CETA Committee Debate Has Consequences for Insurance Industry
Published: August 30, 2016
Updated: July 24, 2018
Author: Luke Jones
CATEGORY: Industry News
The EU-Canada Comprehensive Economic and Trade Agreement (CETA) seems to be going through legal processes and could even be scrapped. While CETA is an all-encompassing freeing of trade relations between the EU and Canada, it was potentially important for the insurance industry.
Canadian providers may have been placed in a more competitive industry as more European companies could have opened in the country. Of course, Canada is already home to some European-based insurance companies, RSA Canada and Aviva Canada being the most notable.
However, CETA is now up in the air because the European Union has decided to push the trade agreement to a committee to seek approval. The CETA agreement would see 9,000 existing tariffs on trade items lifted. This would include no tariff fees on agricultural and industrial items. The agreement will also make Canadian industries more competitive in financial sectors like banking and insurance.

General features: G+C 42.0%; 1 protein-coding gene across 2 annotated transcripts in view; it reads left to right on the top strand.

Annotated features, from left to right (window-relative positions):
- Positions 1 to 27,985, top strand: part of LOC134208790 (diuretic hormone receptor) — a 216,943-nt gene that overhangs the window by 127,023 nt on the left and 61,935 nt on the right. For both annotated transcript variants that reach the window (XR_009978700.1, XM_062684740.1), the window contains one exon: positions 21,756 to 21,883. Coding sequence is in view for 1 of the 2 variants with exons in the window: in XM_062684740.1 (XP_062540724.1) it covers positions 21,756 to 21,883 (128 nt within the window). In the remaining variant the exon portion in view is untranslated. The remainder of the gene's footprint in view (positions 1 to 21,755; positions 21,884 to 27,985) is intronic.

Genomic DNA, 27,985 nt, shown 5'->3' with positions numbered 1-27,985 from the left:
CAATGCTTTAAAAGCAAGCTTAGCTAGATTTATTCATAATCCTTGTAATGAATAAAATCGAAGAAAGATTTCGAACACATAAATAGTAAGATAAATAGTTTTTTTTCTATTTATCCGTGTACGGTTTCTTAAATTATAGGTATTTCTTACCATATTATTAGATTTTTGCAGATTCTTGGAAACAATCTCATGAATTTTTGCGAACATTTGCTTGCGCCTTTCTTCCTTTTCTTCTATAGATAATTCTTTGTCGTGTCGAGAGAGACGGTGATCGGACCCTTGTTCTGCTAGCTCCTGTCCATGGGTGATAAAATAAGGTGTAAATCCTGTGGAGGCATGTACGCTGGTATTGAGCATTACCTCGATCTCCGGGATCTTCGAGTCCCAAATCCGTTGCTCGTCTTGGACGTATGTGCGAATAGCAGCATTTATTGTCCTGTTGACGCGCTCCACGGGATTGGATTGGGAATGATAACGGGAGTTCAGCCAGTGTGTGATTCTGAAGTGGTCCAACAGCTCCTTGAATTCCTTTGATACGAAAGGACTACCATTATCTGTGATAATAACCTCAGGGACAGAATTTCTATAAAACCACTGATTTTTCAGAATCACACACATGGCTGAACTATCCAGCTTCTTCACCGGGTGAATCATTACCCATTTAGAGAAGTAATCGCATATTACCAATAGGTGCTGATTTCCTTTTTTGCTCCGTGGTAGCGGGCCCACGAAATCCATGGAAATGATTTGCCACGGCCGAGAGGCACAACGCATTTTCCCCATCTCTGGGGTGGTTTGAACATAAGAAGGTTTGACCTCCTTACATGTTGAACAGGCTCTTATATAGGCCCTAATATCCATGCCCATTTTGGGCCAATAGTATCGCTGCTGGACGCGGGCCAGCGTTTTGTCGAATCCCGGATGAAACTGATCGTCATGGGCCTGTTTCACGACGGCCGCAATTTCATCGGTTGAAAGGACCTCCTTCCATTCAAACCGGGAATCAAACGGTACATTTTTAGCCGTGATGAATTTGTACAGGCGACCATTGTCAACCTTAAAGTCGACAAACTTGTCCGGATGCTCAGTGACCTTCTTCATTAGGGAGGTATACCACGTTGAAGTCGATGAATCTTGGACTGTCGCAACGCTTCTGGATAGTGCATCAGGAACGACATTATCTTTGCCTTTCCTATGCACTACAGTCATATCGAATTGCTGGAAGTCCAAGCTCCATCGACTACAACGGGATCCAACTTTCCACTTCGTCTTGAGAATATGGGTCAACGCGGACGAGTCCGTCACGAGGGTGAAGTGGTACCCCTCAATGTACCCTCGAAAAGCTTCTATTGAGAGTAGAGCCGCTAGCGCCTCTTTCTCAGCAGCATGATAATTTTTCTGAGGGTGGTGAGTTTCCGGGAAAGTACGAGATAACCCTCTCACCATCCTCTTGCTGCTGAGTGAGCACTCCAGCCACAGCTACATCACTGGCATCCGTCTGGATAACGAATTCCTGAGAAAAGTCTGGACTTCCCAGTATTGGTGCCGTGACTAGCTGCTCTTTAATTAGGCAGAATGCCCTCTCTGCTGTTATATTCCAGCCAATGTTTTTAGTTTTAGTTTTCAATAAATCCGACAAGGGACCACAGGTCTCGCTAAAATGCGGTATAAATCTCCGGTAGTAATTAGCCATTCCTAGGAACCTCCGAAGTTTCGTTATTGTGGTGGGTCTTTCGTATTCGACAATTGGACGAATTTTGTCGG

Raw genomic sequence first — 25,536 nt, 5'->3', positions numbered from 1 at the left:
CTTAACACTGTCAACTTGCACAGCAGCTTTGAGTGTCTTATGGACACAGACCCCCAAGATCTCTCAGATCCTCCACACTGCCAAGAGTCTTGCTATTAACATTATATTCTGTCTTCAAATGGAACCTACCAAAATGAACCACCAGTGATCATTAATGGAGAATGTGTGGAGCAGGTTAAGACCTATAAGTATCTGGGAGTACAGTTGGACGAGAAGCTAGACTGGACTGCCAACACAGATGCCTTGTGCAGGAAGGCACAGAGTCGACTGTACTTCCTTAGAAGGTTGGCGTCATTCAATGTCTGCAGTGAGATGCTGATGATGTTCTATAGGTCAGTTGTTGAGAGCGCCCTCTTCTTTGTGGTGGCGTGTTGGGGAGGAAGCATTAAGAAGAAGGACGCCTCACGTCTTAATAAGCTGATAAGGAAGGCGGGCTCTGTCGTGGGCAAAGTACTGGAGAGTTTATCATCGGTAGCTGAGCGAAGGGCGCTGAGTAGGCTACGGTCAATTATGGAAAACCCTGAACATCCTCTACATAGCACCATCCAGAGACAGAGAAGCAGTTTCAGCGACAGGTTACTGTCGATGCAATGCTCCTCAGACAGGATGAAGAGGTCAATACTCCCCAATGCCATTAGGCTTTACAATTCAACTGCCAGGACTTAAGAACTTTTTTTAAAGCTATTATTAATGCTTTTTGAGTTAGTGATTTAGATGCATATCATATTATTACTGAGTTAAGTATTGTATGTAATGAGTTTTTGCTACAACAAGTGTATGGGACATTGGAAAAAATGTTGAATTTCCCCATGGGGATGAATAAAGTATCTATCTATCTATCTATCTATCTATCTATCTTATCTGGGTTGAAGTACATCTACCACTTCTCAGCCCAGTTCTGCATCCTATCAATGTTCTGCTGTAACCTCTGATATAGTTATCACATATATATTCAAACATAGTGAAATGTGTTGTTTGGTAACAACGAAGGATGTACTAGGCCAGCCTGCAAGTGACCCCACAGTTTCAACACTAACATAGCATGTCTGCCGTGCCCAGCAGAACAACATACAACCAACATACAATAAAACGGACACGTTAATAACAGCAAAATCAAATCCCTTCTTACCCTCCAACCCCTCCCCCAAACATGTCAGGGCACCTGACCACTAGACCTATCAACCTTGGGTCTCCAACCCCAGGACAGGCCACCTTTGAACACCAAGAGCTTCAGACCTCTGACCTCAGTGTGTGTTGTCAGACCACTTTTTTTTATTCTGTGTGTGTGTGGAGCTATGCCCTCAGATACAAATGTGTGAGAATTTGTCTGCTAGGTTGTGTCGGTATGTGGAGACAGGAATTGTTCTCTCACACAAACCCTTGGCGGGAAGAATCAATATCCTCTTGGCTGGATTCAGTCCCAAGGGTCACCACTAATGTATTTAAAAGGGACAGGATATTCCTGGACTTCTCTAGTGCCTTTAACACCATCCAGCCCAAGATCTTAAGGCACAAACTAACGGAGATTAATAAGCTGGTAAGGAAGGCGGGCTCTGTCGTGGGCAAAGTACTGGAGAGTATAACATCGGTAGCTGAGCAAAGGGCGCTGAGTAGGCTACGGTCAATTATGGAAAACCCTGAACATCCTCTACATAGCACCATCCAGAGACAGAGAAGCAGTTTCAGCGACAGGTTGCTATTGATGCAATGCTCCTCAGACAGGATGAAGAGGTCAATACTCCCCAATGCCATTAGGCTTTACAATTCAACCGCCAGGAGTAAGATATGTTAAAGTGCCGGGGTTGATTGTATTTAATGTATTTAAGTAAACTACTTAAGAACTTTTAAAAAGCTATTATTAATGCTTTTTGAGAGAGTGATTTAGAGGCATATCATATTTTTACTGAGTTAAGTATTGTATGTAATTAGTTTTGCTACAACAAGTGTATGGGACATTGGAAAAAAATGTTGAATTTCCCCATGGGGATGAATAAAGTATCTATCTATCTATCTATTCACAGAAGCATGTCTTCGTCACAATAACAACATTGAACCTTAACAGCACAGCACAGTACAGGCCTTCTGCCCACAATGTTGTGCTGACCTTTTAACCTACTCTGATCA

The Union and Canada have been negotiating the CETA deal since 2009, but pushing it to another committee could mean it is close to being shut down. However, it could also be the final step to the agreement finally being signed. This is possible considering the European Union has said it wants the agreement to be closed by October.
Trade Commissioner Cecilia Malmström chose to submit the deal for approval to over 30 national and regional parliaments from the EU. He says the decision is bigger than the parliament and needs to be further debated.
While Europe has not said it, the decision for the UK to leave the EU (Brexit) must have impacted the finer details of CETA. The UK was a main force in pushing through the agreement with Canada, but the EU now sees the UK as a country looking for the way out. It is unlikely the UK’s influence will count for much.
If CETA collapses or even if its move forward, the UK is likely to maintain a strong position with Canada. The country is Canada’s biggest trading partner in Europe and that will likely continue. Canada’s national statistics agency says the UK traded over $25 billion in Canada last year, far more than any other EU nation.